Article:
Cicatricial alopecia, also called scarring alopecia, is a group of rare disorders that destroy hair follicles, the part of the skin from which the hair grows. The follicles are replaced with scar tissue, causing permanent hair loss.
Cicatricial alopecia is not contagious. It occurs worldwide in otherwise healthy men and women. It affects all ages, but is not common in children. Having the disease does not typically mean someone else in your family will have it.
One exception is central centrifugal alopecia. It most commonly affects women of African ancestry and may occur in more than one family member.
Cicatricial alopecia has two forms:
- In the primary form, immune cells inflame and destroy the hair follicle. There are two types of immune cells that can do this: lymphocytes or neutrophils. These immune cells could either work alone or with each other.
- In the secondary form, the hair follicle is not the direct target. Instead, it is destroyed by another cause, such as a severe burn, infection, radiation, or a tumor.
This content focuses on the primary form.
Forms of Cicatricial Alopecias
Those involving mostly lymphocytes:
- Lichen planopilaris (LPP).
- Frontal fibrosing alopecia.
- Central centrifugal alopecia.
- Pseudopelade of Brocq.
Those involving mostly neutrophils:
- Folliculitis decalvans.
- Tufted folliculitis.
Those involving both (called mixed inflammatory infiltrate):
- Dissecting cellulitis.
- Folliculitis keloidalis.
Hair loss can happen quickly. In this case, you would feel severe itching, pain, and burning. In other cases, hair loss is gradual, and there are no other symptoms.
There is not much known about what causes cicatricial alopecia. What researchers do know is that redness, heat, pain, or swelling occurs at the upper part of the hair follicle. This is where stem cells and oil glands are located. Stem cells are cells that can develop into many different kinds of cells. If the stem cells and oil glands are destroyed, the hair follicle cannot regrow. This means hair is permanently lost.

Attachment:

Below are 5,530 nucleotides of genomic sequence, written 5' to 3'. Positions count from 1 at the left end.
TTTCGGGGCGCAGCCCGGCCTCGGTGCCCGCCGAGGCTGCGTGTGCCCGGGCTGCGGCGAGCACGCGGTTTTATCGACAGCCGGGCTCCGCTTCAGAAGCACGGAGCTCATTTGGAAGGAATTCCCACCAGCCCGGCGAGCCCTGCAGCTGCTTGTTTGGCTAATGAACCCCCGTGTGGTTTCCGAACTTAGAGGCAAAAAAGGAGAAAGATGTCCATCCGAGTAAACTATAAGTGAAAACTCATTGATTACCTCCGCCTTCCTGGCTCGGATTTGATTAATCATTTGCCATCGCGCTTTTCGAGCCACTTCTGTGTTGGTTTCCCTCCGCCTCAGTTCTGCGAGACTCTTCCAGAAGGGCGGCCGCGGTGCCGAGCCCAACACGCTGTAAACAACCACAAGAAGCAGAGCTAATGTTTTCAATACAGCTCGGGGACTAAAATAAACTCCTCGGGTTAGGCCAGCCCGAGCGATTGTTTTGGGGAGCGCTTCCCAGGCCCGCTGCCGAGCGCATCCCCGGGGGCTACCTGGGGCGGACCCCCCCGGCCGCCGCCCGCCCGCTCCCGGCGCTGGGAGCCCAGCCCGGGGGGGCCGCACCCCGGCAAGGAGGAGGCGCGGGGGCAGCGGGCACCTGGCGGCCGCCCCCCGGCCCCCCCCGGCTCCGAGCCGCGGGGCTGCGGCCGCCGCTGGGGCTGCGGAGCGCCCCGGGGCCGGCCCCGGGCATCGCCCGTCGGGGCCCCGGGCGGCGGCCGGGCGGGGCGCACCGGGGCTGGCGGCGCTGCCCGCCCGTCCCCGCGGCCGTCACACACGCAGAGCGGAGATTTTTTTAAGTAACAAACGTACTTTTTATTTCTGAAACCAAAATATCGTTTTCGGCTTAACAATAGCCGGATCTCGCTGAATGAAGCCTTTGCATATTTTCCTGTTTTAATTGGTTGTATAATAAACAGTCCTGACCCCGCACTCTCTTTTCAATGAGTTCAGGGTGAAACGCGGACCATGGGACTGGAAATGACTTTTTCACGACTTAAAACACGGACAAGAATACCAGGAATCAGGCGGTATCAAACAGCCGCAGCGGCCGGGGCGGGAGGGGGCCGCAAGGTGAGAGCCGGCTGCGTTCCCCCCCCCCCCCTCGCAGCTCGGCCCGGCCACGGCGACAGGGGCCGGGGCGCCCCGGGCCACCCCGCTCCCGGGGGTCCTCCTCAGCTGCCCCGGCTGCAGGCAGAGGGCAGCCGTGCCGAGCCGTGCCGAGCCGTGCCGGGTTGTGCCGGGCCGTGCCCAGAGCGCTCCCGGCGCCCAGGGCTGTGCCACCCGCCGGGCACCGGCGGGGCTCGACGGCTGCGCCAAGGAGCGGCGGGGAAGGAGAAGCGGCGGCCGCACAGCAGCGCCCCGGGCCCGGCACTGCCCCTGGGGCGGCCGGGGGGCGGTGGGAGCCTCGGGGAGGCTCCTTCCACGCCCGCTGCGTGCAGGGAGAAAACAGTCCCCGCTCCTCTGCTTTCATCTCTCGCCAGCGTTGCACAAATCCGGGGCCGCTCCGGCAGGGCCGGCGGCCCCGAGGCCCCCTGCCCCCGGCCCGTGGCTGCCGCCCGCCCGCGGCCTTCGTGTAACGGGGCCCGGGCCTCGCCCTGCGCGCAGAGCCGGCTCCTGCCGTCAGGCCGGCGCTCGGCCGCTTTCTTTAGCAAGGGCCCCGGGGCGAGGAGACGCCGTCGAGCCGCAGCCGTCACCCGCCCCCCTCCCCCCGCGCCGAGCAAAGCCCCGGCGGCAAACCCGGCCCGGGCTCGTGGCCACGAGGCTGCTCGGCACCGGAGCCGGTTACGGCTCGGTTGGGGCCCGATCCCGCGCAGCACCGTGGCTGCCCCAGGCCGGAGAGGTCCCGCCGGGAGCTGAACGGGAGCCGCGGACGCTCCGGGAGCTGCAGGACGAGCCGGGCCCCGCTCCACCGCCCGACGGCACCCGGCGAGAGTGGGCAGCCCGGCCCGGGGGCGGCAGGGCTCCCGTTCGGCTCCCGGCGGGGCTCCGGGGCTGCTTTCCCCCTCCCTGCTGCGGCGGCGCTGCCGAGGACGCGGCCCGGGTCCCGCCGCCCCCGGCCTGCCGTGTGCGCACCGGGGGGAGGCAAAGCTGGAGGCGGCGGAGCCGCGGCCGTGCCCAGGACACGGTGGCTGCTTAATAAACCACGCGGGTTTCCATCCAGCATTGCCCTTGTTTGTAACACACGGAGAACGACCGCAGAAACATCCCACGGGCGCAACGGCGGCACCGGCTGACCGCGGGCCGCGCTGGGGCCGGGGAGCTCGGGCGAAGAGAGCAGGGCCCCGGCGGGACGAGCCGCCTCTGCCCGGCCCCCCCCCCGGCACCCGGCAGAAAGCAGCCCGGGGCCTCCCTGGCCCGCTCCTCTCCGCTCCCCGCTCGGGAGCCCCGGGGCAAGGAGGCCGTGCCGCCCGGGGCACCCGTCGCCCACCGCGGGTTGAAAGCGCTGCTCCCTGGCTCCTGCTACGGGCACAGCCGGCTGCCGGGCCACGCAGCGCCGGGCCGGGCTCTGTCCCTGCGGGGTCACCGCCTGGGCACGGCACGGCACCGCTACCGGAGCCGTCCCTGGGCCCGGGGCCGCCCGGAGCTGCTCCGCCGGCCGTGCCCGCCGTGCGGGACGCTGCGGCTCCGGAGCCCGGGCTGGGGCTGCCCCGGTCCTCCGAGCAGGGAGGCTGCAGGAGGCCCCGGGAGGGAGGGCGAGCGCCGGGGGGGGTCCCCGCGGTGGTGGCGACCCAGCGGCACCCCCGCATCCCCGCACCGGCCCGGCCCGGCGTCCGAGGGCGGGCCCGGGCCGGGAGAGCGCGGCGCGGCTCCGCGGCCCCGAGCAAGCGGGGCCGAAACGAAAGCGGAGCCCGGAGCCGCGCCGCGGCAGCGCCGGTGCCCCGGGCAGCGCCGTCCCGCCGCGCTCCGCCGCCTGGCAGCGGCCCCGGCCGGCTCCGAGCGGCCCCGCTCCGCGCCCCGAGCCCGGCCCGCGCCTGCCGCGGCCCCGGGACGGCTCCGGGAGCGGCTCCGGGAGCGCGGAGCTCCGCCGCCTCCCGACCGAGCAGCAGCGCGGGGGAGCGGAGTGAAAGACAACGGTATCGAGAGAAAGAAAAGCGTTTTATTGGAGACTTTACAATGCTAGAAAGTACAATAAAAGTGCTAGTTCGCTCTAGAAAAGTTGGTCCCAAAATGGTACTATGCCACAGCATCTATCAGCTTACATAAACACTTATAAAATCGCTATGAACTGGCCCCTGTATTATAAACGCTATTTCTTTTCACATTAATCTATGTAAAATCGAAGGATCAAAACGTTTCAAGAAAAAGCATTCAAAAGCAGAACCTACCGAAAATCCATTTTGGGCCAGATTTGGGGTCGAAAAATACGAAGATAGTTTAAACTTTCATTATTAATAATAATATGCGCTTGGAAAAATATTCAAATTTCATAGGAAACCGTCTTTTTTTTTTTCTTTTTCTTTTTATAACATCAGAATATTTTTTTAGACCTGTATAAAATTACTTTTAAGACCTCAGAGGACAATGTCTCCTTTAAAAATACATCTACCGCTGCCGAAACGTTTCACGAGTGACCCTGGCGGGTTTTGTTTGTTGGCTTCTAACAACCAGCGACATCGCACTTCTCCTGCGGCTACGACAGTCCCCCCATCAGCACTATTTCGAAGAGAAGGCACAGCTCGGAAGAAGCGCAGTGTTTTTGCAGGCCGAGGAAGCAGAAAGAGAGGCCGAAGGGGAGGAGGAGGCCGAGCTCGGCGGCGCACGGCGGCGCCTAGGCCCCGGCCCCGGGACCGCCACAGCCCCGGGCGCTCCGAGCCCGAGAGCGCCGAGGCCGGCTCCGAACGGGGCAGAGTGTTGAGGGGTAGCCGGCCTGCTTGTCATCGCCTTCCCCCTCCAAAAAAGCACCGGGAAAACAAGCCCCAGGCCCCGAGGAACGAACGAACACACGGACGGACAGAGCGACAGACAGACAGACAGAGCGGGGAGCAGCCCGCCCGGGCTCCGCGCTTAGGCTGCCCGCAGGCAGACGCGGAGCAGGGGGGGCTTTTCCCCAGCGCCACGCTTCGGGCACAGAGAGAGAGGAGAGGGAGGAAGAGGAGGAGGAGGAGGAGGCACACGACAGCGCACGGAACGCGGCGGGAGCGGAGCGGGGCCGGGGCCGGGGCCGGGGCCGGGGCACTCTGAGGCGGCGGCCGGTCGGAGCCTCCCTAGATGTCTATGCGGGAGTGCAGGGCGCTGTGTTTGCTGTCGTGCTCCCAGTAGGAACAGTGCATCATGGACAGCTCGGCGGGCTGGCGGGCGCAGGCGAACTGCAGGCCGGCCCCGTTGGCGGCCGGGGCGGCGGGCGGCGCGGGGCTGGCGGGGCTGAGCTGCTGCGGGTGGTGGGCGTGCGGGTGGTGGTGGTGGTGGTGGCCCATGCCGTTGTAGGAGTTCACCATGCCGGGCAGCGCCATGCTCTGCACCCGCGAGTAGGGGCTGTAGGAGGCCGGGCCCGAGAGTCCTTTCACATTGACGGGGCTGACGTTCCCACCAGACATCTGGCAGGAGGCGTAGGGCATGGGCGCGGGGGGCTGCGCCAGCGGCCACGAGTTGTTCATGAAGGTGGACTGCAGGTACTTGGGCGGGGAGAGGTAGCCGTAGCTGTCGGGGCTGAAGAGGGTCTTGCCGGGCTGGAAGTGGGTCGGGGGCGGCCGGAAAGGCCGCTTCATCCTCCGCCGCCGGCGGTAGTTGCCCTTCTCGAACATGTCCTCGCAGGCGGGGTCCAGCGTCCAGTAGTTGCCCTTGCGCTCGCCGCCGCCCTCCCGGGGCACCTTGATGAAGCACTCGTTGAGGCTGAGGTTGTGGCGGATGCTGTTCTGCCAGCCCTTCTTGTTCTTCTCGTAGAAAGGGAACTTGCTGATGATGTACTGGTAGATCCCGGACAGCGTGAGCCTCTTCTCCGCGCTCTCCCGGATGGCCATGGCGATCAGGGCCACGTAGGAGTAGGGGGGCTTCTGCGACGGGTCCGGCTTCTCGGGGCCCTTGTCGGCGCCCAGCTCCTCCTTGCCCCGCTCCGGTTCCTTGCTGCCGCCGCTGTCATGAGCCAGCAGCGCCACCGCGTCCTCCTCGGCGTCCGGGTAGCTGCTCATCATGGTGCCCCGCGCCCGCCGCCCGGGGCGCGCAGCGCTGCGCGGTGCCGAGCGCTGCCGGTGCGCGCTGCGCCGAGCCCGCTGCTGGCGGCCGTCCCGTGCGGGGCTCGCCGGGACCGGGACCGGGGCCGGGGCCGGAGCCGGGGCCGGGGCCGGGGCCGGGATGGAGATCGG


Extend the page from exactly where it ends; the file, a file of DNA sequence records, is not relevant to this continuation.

To diagnose cicatricial alopecia, your doctor may take a sample from the area of the scalp where you’ve lost hair follicles. The sample provides information about which type of cell is involved, where and how much inflammation there is, and whether the oil gland is still there. It can also show other changes in the scalp.
Other things your doctor will do:
- Look at your scalp for signs of redness, scaling, and infection; and to see how much hair you’ve lost and where.
- Ask you if there are areas on your scalp where you feel itching, burning, or tenderness.
- See if hairs easily pull out to find areas of active disease.
- Look at the base of the hair to see if hairs pulled out are resting or growing.
- Take samples of any fluid-filled bumps to find out what is causing the inflammation.
Medication. Because hair does not grow back if you have cicatricial alopecia, it is important to begin treatment before too much hair is lost. Treatment depends upon the type of immune cell that is destroying the hair follicle. Medicines could be taken by mouth, applied to the top of the skin, or injected into affected areas.
Although hair cannot grow back after a follicle has been destroyed, it may be possible to stimulate follicles in the affected area before permanent damage occurs. A medicine used to treat high blood pressure may stimulate follicles to promote hair growth.
Treatment usually lasts a long time. It continues until the symptoms and signs are controlled, and hair loss slows or stops. Unfortunately, hair loss may continue silently even after the symptoms and signs have been removed. After cicatricial alopecia stabilizes, it may start up again after a period of years, and treatment may need to be restarted.
Surgery. After the disease has been inactive for 1 or 2 years, surgical hair restoration or scalp reduction may be useful for restoring hair to bald areas. In hair restoration surgery, also known as hair transplantation or follicular micrografting, follicles from the back of the head are surgically removed and transplanted into bare areas of the scalp. In scalp reduction, a bald area of the scalp is removed, and the part of the scalp next to it is pulled together to cover the gap. It is important to understand that cicatricial alopecia may recur even after these surgeries.
Dermatologists diagnose and treat cicatricial alopecia. Dermatologists are doctors trained to diagnose and treat diseases of the skin, hair, and nails.
Researchers are working to better understand the cells that target and destroy the hair follicles. Research into a related disorder suggests that abnormal function of a particular protein leads to fat build-up in the oil glands. This triggers inflammation and destruction of the hair follicle. A medication for treating type 2 diabetes blocks this protein, and may be a promising treatment for cicatricial alopecia.